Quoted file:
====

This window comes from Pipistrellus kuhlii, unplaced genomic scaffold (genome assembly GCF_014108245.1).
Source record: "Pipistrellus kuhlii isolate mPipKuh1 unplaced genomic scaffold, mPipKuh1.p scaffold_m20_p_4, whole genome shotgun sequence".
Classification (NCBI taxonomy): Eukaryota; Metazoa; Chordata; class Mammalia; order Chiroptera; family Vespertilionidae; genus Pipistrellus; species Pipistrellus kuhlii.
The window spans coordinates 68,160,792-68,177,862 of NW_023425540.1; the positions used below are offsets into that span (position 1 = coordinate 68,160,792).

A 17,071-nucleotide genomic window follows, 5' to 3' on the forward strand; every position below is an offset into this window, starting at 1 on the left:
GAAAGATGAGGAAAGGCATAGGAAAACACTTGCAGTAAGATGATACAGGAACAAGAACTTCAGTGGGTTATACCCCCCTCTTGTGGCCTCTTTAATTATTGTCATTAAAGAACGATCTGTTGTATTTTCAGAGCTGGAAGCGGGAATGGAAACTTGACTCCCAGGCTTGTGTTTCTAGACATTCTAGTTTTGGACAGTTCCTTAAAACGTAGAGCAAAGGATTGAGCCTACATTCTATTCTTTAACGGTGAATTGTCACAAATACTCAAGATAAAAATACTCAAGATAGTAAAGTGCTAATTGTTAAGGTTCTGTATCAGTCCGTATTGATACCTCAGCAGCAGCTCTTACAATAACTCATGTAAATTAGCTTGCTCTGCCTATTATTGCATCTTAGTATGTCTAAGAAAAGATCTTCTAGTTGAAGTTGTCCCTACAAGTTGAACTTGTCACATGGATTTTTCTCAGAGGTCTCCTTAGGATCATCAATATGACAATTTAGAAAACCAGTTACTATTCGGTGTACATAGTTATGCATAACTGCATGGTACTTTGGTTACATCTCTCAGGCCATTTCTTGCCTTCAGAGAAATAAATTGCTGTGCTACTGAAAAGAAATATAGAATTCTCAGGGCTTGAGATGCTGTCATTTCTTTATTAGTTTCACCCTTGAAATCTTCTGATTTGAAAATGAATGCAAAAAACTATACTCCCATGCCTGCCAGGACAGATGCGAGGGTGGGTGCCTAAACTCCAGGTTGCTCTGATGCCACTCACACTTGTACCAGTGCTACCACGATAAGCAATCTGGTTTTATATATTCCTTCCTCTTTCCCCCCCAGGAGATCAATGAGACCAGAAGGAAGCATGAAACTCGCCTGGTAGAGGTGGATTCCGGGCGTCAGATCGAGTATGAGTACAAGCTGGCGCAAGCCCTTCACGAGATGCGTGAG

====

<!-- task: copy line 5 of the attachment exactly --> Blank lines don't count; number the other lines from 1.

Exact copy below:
A 17,071-nucleotide genomic window follows, 5' to 3' on the forward strand; every position below is an offset into this window, starting at 1 on the left: